The Single Market's Catch-22: Supervisory Centralisation in a Fragmented Banking Landscape
Financial Stability Conference - FSC Research Workshop 2018, Financial Risk and Stability Network, Berlin, November 1, 2018
19 Pages Posted: 7 Dec 2018
Date Written: November 1, 2018
The key question that the present policy contribution addresses is whether increasingly centralised powers necessarily bring about better coordination and more financial integration. In fact, the post-crisis banking regulation scenario has been characterised by such centralisation efforts in the EU. From a regulatory viewpoint, this approach is epitomised by the Single Rulebook, whereas from an institutional one, this approach is characterised by the arrangements that shape the Banking Union, which comprise the Single Supervisory Mechanism (SSM), Single Resolution Mechanism (SRM), and the European Deposit Insurance Scheme (the much debated EDIS that is yet to be finalised).
In this context, supranational authorities (in the present analysis the SSM from a supervisory perspective, and the EBA from a regulatory one) advocate for an increasing centralisation of regulatory and supervisory practices across Member States in order to “reduce regulatory fragmentation and contribute to establishing a level playing field in the banking union”.
The present contribution, instead, draws upon the idea that uniformity is not a realistic and perhaps not even a suitable goal. Thus, supervisory and regulatory efforts across Europe should aim at fairly and satisfyingly strike a balance between integration and an unavoidable level of fragmentation, which stems from long-standing traditions and layered structures of national banking systems. Careful design and management of such a systematic balance between National and EU levels seems, therefore, a more feasible and realistic objective.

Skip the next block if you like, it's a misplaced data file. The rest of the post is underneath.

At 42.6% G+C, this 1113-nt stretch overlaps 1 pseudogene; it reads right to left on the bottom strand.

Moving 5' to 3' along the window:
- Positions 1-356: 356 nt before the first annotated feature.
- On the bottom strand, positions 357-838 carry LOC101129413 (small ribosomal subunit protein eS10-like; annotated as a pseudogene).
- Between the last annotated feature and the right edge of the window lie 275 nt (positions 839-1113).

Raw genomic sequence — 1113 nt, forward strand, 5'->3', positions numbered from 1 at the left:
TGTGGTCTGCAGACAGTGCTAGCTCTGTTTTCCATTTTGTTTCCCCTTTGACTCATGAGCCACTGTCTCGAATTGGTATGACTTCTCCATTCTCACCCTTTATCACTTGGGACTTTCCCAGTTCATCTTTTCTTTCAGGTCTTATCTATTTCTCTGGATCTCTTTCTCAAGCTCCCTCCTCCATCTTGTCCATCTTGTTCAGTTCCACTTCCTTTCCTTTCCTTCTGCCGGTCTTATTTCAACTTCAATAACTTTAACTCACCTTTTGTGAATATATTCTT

Our analysis focuses on the legal and institutional prudential frameworks, and their evolution before and after the crisis. This helps situating our contribution in the distinctive two time windows, namely between the Euro adoption and the global financial crisis (and its spill-over into the Member States debt crisis) and following the crisis. In particular, our analysis examines the large exposures case study, one of the crucial National Options and Discretions (NODs) granted to Member States by the CRR, which is claimed to be a key obstacle to achieving and smoothly applicating the Single Rulebook. Methodologically speaking, to comparatively analyse the variety of banking systems, especially the German, Italian, and French national case studies will be considered, complemented by descriptive statistics of the various banking systems and their evolution over the time windows. Specific attention will be paid to bank balance sheets, bank corporate organisation, micro- and macro-prudential regulation and supervision, taking into account the transfer of competences from the national to the supranational sphere that took place in the realm of prudential oversight.
Keywords: Single Supervisory Mechanism (SSM), Microprudential Regulation, National Options and Discretions, Diversity in the Banking Sector, Banking Regulation, Monetary Union, Banking Union, European Union
JEL Classification: E58, G28, E42, E61, F45
Suggested Citation: Suggested Citation